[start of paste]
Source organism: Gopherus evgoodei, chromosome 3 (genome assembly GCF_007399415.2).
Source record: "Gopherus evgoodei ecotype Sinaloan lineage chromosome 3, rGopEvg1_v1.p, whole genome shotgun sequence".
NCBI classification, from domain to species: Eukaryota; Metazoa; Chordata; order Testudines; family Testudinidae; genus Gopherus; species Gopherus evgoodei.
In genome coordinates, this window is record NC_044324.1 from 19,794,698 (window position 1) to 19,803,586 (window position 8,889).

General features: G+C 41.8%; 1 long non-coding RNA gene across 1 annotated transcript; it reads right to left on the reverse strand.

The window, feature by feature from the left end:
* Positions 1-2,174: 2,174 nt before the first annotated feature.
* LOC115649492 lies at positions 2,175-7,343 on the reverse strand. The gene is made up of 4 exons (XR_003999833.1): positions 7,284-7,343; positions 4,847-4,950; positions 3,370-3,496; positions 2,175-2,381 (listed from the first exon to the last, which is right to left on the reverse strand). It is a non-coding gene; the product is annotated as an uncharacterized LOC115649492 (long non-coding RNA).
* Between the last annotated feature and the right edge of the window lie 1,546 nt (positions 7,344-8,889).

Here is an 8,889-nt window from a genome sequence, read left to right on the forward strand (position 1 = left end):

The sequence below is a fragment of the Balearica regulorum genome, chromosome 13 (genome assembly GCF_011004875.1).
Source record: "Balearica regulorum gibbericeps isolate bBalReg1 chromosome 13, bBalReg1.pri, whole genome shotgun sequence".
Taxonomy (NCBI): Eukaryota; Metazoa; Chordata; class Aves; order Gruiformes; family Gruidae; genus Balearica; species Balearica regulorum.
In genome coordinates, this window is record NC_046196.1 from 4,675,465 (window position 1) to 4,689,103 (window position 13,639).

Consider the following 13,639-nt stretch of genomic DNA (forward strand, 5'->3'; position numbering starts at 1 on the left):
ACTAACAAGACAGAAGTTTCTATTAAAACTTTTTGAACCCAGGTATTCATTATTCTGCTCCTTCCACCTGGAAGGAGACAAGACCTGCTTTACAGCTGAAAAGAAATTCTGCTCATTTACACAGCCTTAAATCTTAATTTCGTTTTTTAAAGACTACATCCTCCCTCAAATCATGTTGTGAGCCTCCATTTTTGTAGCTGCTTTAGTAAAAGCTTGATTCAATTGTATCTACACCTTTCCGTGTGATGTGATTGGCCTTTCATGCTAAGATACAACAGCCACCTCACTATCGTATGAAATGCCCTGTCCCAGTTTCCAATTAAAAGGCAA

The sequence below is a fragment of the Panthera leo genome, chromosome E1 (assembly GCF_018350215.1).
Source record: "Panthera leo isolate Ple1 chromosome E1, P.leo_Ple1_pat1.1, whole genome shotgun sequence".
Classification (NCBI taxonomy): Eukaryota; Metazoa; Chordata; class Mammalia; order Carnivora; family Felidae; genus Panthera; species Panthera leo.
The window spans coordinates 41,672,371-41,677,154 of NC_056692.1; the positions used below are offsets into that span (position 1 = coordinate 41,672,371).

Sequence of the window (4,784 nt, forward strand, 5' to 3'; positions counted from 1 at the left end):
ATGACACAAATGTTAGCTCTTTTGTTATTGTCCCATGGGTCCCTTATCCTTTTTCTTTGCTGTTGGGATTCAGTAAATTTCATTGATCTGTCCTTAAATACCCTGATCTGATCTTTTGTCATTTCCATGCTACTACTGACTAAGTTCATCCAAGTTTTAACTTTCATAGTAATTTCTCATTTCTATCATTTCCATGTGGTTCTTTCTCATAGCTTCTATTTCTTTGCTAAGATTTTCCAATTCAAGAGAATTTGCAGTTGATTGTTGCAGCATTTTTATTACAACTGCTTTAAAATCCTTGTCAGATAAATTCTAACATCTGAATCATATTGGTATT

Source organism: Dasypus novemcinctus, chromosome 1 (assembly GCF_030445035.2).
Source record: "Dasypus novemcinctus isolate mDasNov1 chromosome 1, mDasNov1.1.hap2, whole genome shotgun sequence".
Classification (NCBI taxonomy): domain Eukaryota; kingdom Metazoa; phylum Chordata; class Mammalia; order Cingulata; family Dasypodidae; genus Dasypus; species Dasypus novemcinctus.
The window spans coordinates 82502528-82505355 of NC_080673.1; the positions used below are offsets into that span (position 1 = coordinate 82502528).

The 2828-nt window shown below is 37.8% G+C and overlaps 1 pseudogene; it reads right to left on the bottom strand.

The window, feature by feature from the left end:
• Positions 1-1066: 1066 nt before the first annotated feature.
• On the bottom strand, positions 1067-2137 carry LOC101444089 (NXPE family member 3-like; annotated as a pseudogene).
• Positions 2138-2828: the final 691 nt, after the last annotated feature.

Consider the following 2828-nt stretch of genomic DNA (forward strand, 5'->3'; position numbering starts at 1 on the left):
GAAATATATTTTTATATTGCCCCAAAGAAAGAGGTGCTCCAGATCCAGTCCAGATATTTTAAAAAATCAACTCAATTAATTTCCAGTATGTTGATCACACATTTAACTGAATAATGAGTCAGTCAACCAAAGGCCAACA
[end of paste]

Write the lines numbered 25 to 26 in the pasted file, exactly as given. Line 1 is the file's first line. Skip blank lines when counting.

Classification (NCBI taxonomy): domain Eukaryota; kingdom Metazoa; phylum Chordata; class Mammalia; order Cingulata; family Dasypodidae; genus Dasypus; species Dasypus novemcinctus.
The window spans coordinates 82502528-82505355 of NC_080673.1; the positions used below are offsets into that span (position 1 = coordinate 82502528).